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A Look into Cloud’s Present & Future

Richard Pilling

Principal, Technology Consulting

Miha Kralj

VP, Cloud
Interview

Richard Pilling and Miha Kralj recently joined the EPAM Cloud practice to build out a world-class team and help drive our clients’ digital transformations.

Together, they bring experience from Accenture, Microsoft, Amazon Web Services (AWS) and CloudReach, and have helped transform global Fortune 1000 organizations.

In this conversation, they discuss the top three things to consider for cloud strategy, their predictions for the future of cloud and their tech idols.

What are the top three considerations for organizations when building out their cloud strategy?

Richard: When considering cloud strategy, it must link into the overall business strategy for the company. For example, is the move to cloud helping to alleviate pain points or open new revenue streams for the company? Once everything is aligned, then you get into the more pragmatic side of the potential for cultural and organizational change presented by moving from a “hard-to-change and investment-heavy” traditional IT infrastructure to an environment that allows the business to experiment and try new things rapidly and with low risk. Treating the cloud as just another data center is the wrong way to think of it—start thinking services, stop thinking servers.

Miha: A successful cloud strategy needs to be aligned with the broader digital transformation strategy of the enterprise. It needs to take into account the historical context of the starting point, the boldness of the ideal future state and the appetite for change. To understand the starting point, enterprises begin with broad assessments across talent, infrastructure, financials, security and operations. The idealized vision of the new “cloudified” future helps enterprises to understand what good would look like—do they want to add cloud services to augment the existing IT landscape, do they prefer to move specific capabilities entirely to the cloud (like analytics, AI and CRM), or do they want to become a fully cloud-native enterprise like Netflix, Uber or Airbnb? The starting point and envisioned future will then inform the cloud strategy roadmap with specific, actionable items to define the upcoming cloud direction and velocity.

Where do you think cloud will be in five years?

Richard: Let me look into my cloudy crystal ball! From what we are seeing, multi-cloud will be the norm and putting a workload on the most appropriate cloud will become standard practice. The move toward a hybrid cloud model will be well underway (i.e., a workload spanning across multiple clouds, combining resources from them all together for a single goal).

Where we are today with the major cloud service providers (CSPs) vying for market share reminds me of the UNIX wars where the major players end up attaining feature parity with each other, and they ended up commoditizing their marketplace—meaning that service price will become the dominant factor in choosing cloud providers in the future.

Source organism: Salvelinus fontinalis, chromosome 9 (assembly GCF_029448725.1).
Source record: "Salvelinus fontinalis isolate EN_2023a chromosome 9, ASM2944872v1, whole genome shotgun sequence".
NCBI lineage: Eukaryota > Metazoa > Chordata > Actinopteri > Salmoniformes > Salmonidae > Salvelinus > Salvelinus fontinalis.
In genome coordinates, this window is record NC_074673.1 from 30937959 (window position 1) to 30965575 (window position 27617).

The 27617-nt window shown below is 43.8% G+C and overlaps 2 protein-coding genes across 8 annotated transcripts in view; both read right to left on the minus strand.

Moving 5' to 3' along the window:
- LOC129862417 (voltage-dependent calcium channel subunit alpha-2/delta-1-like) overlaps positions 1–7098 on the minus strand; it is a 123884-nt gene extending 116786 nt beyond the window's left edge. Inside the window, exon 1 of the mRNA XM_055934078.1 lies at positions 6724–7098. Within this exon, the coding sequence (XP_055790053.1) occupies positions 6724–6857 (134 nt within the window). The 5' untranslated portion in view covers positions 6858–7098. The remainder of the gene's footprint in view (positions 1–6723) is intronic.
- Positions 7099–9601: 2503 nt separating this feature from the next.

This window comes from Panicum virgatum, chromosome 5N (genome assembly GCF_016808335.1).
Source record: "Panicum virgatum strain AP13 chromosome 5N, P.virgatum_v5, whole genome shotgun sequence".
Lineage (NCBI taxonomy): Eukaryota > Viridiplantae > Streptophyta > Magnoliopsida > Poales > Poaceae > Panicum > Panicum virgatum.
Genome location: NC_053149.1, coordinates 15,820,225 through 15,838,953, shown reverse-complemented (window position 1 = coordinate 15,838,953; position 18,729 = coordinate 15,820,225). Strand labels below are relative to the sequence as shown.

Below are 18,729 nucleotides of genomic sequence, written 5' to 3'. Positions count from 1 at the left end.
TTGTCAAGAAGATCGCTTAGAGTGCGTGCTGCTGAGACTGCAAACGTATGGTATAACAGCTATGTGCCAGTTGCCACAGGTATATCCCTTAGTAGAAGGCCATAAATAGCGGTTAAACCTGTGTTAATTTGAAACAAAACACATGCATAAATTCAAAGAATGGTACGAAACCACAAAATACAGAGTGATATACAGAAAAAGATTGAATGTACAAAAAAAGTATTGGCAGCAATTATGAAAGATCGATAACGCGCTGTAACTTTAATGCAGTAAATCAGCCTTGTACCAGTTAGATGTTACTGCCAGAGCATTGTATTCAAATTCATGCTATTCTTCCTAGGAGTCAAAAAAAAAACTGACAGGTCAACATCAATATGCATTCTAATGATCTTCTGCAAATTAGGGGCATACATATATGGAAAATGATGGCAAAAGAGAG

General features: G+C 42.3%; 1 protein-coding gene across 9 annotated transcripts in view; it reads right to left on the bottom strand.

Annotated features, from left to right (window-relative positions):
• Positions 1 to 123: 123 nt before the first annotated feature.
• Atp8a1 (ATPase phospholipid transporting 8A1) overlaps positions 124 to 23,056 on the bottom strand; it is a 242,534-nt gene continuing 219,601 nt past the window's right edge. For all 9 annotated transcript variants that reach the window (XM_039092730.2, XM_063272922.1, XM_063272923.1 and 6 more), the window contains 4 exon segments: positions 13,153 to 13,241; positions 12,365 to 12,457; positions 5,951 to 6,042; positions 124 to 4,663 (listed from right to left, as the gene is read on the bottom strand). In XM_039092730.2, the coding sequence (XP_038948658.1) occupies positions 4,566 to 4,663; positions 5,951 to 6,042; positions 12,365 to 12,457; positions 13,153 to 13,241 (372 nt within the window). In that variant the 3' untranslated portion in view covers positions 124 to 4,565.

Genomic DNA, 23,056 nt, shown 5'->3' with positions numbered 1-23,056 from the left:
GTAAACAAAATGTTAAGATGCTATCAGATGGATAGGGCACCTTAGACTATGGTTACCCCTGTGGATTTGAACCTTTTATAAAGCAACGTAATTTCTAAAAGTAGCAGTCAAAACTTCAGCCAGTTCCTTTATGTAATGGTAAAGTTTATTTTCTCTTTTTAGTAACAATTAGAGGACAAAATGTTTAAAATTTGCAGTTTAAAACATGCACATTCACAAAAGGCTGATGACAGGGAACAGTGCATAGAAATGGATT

Miha: In the last few years, cloud has eclipsed all aspects of the IT industry and is now considered a default platform for nearly every digital use case across enterprises. As leading cloud providers grow their global footprints, their relentless innovation investments ensure a constant stream of new services and solutions. From 5G and AI to new coding languages and quantum computing, every new IT innovation will be cloud-based, cloud-supported and cloud-enabled. Cloud providers are also strong supporters of democratized “citizen development” movements, investing in low-code or no-code solutions. On top of all that, cloud service providers are aggressively expanding into business domains, offering more and more business-focused SaaS solutions on top of their technology platforms.

Who is your tech idol, and why?

Richard: This is a tricky question, but I think it would either be Scott McNealy or Steve Jobs. At Sun Microsystems, Scott built an amazing company, where I was fortunate enough to work. Sun had the right balance of interesting work, hard innovation and fun, community spirit. People would practically bounce into work, be highly motivated and create amazing things.

Steve was a visionary leader who looked at the whole picture, not just from a perspective of “what can I sell to the market today?” I was lucky enough to be in the room when he launched the iPhone; I looked down at my Blackberry Pearl and saw just how much the world had changed in the blink of an eye. It deeply ingrained a belief in me that if you’re navel-gazing and not innovating, your business is falling behind its competition.

The success of both Sun and Apple is based on the design and integration of software and hardware as a whole—which is exactly the same for cloud when used to its fullest potential.

Miha: There are two people in our industry that have my utmost admiration: Bob Kahn and Vint Gray Cerf. They invented the Internet protocol (IP) in 1973 that is still used after nearly 50 years, almost unmodified. Bob and Vint were part of one of the most famous collaborations in the history of computer science that led to the most significant inventions of human mankind: the internet. In stark contrast with rock-star personalities of technology titans of recent years, Bob and Vint are the personification of super-smart, humble and hard-working electrical engineers that solved a specific problem with a brilliant innovation that is now powering the global digital economy. The two “fathers of the internet” stayed active throughout their careers and are an inspiration to multiple generations of computer professionals.

 

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